In fair­ness, prov­ince must ac­cept rul­ing

Truro Daily News - - OPINION - Jim Vib­ert Jim Vib­ert, a jour­nal­ist and writer for longer than he cares to ad­mit, con­sulted or worked for five Nova Sco­tia gov­ern­ments. He now keeps a close and crit­i­cal eye on provin­cial and re­gional pow­ers.

“It would be man­i­festly un­fair to al­low the Prov­ince to hide be­hind so­lic­i­tor-client priv­i­lege while at the same time im­pugn­ing the con­duct of its so­lic­i­tor.”

That does sound right. And, since it comes from the Nova Sco­tia Court of Ap­peal – the prov­ince’s high­est court – and con­firms the same rul­ing from the Nova Sco­tia Supreme Court, it’s safe to say the Mc­neil gov­ern­ment doesn’t have the law on its side.

Nova Sco­tians could get some idea in about 10 days whether a 26-year-vet­eran lawyer in the Jus­tice Depart­ment went rogue – as the gov­ern­ment claims – or acted with the knowl­edge and con­sent of his client, the provin­cial gov­ern­ment. If the lat­ter proves true, Premier Stephen Mc­neil has some ex­plain­ing to do.

The lawyer, Alex Cameron, wrote the in­fa­mous “con­quered peo­ple” brief which ar­gued that the Sipekne’katik Mi’kmaq “sub­mit­ted to the Crown” in 1760, negat­ing their claim to sovereignt­y and – 256 years later – re­liev­ing the prov­ince of the con­sti­tu­tional duty to con­sult the band.

The mat­ter at hand was the Al­ton Gas de­vel­op­ment near the Stewiacke and Shube­nacadie rivers. In 2016, Cameron was de­fend­ing provin­cial ap­proval of the project against a chal­lenge from the band, which claimed the prov­ince failed in its duty to con­sult.

Cameron in­cluded the con­tro­ver­sial ar­gu­ment in that de­fence, draw­ing an im­me­di­ate and an­gry re­buke from Mi’kmaq lead­ers.

Premier Stephen Mc­neil said at the time and has re­peated since that he was un­aware the gov­ern­ment’s lawyer was go­ing to present that ar­gu­ment, that it does not re­flect his gov­ern­ment’s po­si­tion, and as far as he knows no one in the gov­ern­ment in­structed Cameron to ad­vance it.

Cameron was re­moved from the case, the prov­ince with­drew the of­fend­ing ar­gu­ment and a year later the lawyer re­tired, but soon af­ter launched a suit against the premier, the at­tor­ney gen­eral and the prov­ince for defama­tion, abuse of pub­lic of­fice, con­struc­tive dis­missal and a vi­o­la­tion of his con­sti­tu­tional rights.

Cameron asked the Nova Sco­tia Supreme Court to de­ter­mine whether the in­struc­tions he re­ceived from the gov­ern­ment in the Al­ton Gas case were protected by so­lic­i­tor-client priv­i­lege and, if so, whether that priv­i­lege had been waived by gov­ern­ment. Those in­struc­tions are ob­vi­ously cru­cial to Cameron’s case against his for­mer em­ployer.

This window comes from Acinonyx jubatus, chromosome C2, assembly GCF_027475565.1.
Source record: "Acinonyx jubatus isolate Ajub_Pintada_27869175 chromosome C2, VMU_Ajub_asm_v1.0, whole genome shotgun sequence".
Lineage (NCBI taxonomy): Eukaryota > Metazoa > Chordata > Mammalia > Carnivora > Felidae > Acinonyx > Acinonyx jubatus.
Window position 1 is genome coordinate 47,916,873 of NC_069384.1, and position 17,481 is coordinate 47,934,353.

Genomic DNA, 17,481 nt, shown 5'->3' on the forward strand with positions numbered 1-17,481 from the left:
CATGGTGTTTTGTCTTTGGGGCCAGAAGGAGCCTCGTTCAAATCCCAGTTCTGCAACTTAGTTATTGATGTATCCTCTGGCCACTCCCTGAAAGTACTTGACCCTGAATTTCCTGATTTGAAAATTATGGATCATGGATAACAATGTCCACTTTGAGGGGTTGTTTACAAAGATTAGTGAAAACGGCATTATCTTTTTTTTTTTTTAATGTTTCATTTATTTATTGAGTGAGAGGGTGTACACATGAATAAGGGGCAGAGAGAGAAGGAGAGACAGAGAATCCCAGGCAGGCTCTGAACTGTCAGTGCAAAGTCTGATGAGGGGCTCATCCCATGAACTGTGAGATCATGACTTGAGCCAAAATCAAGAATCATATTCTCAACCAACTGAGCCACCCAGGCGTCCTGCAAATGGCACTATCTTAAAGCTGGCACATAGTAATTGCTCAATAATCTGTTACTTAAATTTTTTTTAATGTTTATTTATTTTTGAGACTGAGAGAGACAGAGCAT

The Supreme Court found that while the com­mu­ni­ca­tions were cov­ered by so­lic­i­tor-client priv­i­lege, the prov­ince waived that priv­i­lege when the premier and at­tor­ney gen­eral (Diana Whe­lan) im­plied in pub­lic state­ments that Cameron acted with­out or contrary to in­struc­tions.

“In cir­cum­stances where a lawyer’s con­duct is called in ques­tion, the law al­lows the lawyer to de­fend him­self against at­tack upon his or her char­ac­ter and in­tegrity by per­mit­ting dis­clo­sure of con­fi­den­tial com­mu­ni­ca­tions from the client that are nec­es­sary to an­swer the al­le­ga­tions against him,” wrote Jus­tice John Mur­phy when he ren­dered the Supreme Court de­ci­sion a year ago.

The prov­ince ap­pealed, but the de­ci­sion was up­held unan­i­mously last week by a three-judge Court of Ap­peal panel.

Jus­tice Mur­phy’s orig­i­nal writ­ten de­ci­sion was heav­ily redacted to re­move the client-so­lic­i­tor com­mu­ni­ca­tions, but Jus­tice David Far­rar, who wrote the Court of Ap­peal de­ci­sion, or­dered that the Mur­phy de­ci­sion be re­leased, unredacted, on May 31.

If the com­mu­ni­ca­tions show the “gov­ern­ment” – se­nior of­fi­cials or politi­cians – knew Cameron in­tended to raise what the court calls the “Sovereignt­y Ar­gu­ment” and did not ob­ject, how does that square with the premier’s de­nial of prior knowl­edge?

The premier, who’s also the Min­is­ter of Abo­rig­i­nal Af­fairs, can still main­tain that he per­son­ally didn’t know Cameron was go­ing to use the of­fend­ing ar­gu­ment, but if Cameron re­ceived tacit or ex­plicit ap­proval for that ar­gu­ment from su­pe­ri­ors, the premier’s plea of ignorance be­comes an ad­mis­sion of gov­ern­ment in­com­pe­tence.

This wasn’t some ob­scure le­gal ar­gu­ment. A gov­ern­ment lawyer went to court and, in the name of the prov­ince, claimed that it has no duty to con­sult with the Mi’kmaq be­cause they, in ef­fect, sur­ren­dered their sovereignt­y. That ar­gu­ment runs contrary to the long-held po­si­tion of sev­eral provin­cial gov­ern­ments.

If a gov­ern­ment is func­tion­ing at all, that kind of thing doesn’t slide by un­no­ticed un­less, as the gov­ern­ment has sug­gested, Cameron went rogue and acted with­out or contrary to his client’s in­struc­tions. If that’s true, the com­mu­ni­ca­tions the gov­ern­ment is try­ing so hard to keep un­der wraps should con­firm it. Of course, the re­verse is also the case.

The prov­ince can still ap­peal to the Supreme Court of Canada. But two courts have al­ready told the gov­ern­ment that it can’t trash its lawyer, and then hide be­hind priv­i­lege when he seeks to de­fend him­self.

Fair­ness de­mands that the prov­ince ac­cept those rul­ings. An ap­peal to the SCOC at this point would look like the gov­ern­ment’s des­per­ately try­ing to hide some­thing, and it would look that way for good rea­son.

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